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Assurances sought over cross-border care in wake of ‘Brexit’

01 Jul 2016

Members of Co-Operating for Cancer Care NorthWest (CCC(NW)) have sought assurances from Health Minister Simon Harris that ‘Brexit’ will have no impact on patients receiving treatment at a new Radiotherapy Unit in Derry.

They have also written to Northern Ireland’s Health Minister, Michelle O’Neill (pictured), requesting a clear statement as soon as possible that patients attending the Altnagelvin unit from late autumn will not be affected.

Construction of the unit, which is funded by both governments and is not an EU project, is almost complete. Recruitment of staff is ongoing and cross-border meetings to develop clinical pathways and governance procedures continue.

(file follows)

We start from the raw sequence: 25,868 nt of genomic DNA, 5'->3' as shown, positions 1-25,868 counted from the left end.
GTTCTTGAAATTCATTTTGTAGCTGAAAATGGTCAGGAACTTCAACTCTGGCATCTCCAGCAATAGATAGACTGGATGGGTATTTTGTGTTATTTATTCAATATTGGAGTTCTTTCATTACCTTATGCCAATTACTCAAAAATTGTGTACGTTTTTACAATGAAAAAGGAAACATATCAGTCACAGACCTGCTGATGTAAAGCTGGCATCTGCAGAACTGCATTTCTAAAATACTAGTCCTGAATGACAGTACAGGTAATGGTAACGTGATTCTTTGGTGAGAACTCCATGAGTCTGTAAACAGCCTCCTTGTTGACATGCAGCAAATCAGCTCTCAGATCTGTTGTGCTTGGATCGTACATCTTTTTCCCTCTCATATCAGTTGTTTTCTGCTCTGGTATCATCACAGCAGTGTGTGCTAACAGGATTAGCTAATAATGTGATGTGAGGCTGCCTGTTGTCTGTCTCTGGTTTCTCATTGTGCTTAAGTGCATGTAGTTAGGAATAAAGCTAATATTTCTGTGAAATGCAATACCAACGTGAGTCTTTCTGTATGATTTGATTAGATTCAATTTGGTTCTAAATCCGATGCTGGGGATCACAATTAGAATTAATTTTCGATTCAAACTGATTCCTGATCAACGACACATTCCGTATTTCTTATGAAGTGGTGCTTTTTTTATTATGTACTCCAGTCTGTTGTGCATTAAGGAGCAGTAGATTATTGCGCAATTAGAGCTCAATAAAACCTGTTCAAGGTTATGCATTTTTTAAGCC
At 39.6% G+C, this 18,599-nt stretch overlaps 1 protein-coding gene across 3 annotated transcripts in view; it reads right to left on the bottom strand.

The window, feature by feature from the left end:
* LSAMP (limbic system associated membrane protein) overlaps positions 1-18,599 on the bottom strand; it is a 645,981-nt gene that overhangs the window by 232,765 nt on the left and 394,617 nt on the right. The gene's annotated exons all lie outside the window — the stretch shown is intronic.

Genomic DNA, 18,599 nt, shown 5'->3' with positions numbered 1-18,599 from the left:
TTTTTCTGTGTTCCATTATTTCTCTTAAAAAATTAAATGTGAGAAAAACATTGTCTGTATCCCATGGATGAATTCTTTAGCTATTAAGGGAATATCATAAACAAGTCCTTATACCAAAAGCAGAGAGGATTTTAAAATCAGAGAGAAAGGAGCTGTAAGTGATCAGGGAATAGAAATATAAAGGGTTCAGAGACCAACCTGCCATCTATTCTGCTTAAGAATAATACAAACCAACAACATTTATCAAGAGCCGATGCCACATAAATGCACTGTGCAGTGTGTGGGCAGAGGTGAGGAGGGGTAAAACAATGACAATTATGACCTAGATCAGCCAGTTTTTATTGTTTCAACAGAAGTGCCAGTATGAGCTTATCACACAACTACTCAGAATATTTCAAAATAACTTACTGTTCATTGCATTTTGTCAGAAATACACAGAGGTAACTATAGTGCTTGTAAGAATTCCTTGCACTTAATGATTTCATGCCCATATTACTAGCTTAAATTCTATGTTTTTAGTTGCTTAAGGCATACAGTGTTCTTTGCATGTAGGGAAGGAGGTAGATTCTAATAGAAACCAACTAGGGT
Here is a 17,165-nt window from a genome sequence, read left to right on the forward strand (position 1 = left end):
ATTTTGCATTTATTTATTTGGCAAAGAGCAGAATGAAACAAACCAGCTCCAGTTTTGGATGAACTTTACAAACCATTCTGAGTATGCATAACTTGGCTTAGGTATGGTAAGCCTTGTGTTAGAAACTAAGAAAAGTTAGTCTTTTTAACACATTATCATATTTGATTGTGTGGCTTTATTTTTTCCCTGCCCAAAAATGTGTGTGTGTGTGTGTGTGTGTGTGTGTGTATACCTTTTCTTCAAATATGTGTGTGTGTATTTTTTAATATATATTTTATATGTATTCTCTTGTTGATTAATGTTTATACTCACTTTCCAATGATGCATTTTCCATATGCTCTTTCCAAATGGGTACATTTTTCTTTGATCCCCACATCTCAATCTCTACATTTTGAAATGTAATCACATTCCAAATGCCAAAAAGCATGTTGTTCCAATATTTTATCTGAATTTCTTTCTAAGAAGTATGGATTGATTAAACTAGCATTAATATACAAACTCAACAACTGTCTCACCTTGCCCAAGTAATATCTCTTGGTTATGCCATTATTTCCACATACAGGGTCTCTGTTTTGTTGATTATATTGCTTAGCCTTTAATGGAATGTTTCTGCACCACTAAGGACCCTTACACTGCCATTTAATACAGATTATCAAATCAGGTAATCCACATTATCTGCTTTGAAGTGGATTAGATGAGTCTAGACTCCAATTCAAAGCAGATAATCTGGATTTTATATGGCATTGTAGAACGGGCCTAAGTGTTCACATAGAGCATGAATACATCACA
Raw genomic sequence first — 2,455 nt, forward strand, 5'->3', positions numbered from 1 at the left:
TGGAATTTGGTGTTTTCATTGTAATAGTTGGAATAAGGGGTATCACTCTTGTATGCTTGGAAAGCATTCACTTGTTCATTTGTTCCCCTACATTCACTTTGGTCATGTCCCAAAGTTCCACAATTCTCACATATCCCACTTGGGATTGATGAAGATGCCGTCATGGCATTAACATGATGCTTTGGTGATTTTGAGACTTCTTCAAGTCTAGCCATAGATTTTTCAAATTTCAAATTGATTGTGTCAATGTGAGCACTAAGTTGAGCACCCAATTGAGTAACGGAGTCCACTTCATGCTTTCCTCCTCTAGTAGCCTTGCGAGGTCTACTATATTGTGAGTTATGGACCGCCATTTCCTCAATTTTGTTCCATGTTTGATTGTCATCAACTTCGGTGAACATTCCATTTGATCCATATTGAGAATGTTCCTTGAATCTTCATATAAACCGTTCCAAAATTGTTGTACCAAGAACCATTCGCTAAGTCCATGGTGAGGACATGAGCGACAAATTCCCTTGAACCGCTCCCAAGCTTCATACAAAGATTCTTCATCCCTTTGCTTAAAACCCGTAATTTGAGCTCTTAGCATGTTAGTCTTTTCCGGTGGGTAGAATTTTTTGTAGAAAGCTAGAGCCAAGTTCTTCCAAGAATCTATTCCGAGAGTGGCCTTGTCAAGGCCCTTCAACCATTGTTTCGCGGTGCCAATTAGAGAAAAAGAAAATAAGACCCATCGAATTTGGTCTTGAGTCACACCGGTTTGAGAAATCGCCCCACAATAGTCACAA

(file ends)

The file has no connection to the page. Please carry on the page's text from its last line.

Spokeswoman for CCC(NW), Noelle Duddy, said they remained optimistic that Brexit would not stop patients living in Donegal from accessing radiotherapy in Altnagelvin when it opened its doors.

“We have written to both Minister of Health, Michelle O’Neill, MLA and Minister of Health, Simon Harris, TD requesting that they issue a clear statement as soon as possible to reassure people living on both sides of the border in the North West region of this island that Brexit will have no impact on cancer patients receiving radiotherapy treatments… and that work to complete this project is continuing and unaffected,” she said.

In a statement, CCC(NW) said it met with Donegal-based Oireachtas members over the weekend who agreed that developing and enhancing health services in the North West must include consideration of further cross-border co-operation and partnerships.

They said they were told by Donegal TD and Minister of State Joe McHugh that it was “business as usual” and that the Good Friday Agreement continued to be operational.

Niamh Mullen

Click here to view the full article which appeared in Irish Medical Times